Kenneth Lowe Mar. 6, 2014, 10:33am

Editor's Note: This article has been updated to note the case was dismissed without prejudice on March 5, 2015.

A defamation suit stemming from a domestic dispute over a woman's alleged use of web sites to out a woman who was allegedly having an affair with her now ex-husband has been dismissed from federal court.

The case was dismissed without prejudice on March 5, 2015, by U.S. District Judge James Holderman.

A Cook County plaintiff, identified only as Jane Doe, filed suit on March 3, 2014, against Amberin Wahid of Texas, who discovered her husband and Doe had some sort of relationship after she went through his email.

"The Defendant's wrongful conduct was so outrageous that it cannot be tolerated by civilized society," the suit states. "The Defendant's wrongful conduct rises to a level of behavior beyond all possible bounds of decency."

Doe claims Wahid improperly accessed her husband's email, where she found communications, including photos, between the two of them. According to the suit, that's when things got loud.

Wahid allegedly sent Doe the first of a number of emails at 11:52 a.m. on Dec. 4. That email, the suit states, contained "threatening language, private information about the plaintiff, and numerous false statements."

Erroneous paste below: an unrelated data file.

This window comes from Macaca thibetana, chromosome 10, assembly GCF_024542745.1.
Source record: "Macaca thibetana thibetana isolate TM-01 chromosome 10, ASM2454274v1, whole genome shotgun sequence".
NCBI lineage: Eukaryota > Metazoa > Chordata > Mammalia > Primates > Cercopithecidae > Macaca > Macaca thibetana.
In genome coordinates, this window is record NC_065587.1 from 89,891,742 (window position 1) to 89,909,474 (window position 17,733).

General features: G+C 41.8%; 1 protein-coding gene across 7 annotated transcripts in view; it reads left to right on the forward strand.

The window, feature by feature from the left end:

"In the 11:52 a.m. correspondence, [Wahid] indicated she had viewed private photographs of [Doe] that had been sent to her husband," the suit read. "[Wahid] threatened to disclose private photographs of [Doe] to [Doe's] co-workers."

Doe contended she received two other similar emails before Wahid started calling her a cheater in public.

And then on Dec. 20, Wahid posted about Doe on, a website that publishes complaints about professional services, alongside defamatory statements accusing people, generally women, of cheating or being loose.

Wahid, according to the suit, published a private photograph of Doe's and listed her by name on the site, accusing her of emotionally trapping Wahid's husband and seducing him.

The suit alleged Wahid posted similar accusations the next day on websites and, where she published private information, photographs and false statements about Doe.

Wahid said, among other things, that Doe "caused [Wahid's] husband to be poisoned against [Wahid] and his children," that she had caused him to leave his family, and that he was ruining her financially, all of which Doe asserted were false statements.

"As a result of [Wahid's] conduct and publication of the private photographs and the false and defamatory statements casting her in a false light, [Doe] has suffered and continues to suffer damages including, but not limited to, harmed reputation, embarrassment, invasion of privacy, mental anguish, trauma, and emotional distress," the suit read.

Doe's suit accused Wahid of defamation, false light, intrusion upon seclusion, public disclosure of private facts and intentional affliction of emotional distress. It also alleged violations of the federal Computer Fraud and Abuse Act, the Stored Communication Act, the Electronic Communications Privacy Act and the Illinois Eavesdropping Act.

Doe sought statutory, compensatory and punitive damages and injunctive relief in the form of removing the posts from the websites.

Doe is being represented by Chicago attorney Charles Lee Mudd Jr. of Mudd Law Offices.

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